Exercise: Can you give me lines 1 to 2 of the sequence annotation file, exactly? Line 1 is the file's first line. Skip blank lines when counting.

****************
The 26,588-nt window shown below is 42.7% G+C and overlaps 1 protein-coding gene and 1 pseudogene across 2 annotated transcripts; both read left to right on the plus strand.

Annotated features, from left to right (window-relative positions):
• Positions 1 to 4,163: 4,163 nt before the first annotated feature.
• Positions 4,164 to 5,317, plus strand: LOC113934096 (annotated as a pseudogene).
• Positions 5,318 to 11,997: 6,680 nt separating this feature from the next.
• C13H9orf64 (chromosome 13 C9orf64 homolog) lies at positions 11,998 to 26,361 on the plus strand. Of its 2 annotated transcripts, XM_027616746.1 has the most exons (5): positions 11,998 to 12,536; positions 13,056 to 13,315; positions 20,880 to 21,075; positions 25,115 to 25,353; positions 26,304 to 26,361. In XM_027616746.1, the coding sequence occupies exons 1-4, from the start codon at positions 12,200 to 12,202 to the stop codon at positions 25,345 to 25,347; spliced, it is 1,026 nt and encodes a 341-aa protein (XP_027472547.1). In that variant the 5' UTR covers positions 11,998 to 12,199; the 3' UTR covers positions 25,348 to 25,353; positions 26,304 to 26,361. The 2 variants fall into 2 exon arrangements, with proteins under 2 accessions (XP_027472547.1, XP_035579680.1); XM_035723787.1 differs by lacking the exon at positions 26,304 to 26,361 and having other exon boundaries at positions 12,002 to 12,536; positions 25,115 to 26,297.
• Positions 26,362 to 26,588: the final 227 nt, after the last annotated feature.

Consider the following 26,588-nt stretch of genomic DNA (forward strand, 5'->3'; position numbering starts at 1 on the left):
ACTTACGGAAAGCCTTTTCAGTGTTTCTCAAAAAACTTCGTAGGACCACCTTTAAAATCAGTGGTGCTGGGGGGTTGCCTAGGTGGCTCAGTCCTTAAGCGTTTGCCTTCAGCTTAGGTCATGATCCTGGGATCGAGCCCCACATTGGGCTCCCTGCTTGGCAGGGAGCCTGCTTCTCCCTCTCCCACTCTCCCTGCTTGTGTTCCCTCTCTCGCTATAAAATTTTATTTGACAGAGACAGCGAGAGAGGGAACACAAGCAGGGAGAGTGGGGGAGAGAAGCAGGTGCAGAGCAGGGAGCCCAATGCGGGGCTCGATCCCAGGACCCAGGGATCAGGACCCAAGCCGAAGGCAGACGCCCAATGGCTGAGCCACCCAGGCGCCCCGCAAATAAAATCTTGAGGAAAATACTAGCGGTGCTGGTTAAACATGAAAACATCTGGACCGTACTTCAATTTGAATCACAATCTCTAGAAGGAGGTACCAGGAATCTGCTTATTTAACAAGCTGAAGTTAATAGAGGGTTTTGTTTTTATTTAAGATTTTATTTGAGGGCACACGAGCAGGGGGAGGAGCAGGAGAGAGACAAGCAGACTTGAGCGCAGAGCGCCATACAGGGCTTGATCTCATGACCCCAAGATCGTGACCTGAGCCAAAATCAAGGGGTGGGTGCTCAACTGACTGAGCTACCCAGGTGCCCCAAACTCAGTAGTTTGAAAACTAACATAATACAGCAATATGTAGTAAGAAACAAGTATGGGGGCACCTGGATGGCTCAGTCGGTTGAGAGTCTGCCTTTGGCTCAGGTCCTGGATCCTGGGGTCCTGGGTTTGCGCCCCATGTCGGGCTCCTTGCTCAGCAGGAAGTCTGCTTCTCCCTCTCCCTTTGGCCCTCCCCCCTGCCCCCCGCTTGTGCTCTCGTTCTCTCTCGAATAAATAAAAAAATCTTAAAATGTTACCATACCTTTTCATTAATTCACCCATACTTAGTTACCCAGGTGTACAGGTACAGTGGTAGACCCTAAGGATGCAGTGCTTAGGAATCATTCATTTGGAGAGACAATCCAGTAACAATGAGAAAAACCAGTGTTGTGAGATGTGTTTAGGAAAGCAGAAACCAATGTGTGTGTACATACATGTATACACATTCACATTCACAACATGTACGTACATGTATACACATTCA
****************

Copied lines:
The 26,588-nt window shown below is 42.7% G+C and overlaps 1 protein-coding gene and 1 pseudogene across 2 annotated transcripts; both read left to right on the plus strand.

Annotated features, from left to right (window-relative positions):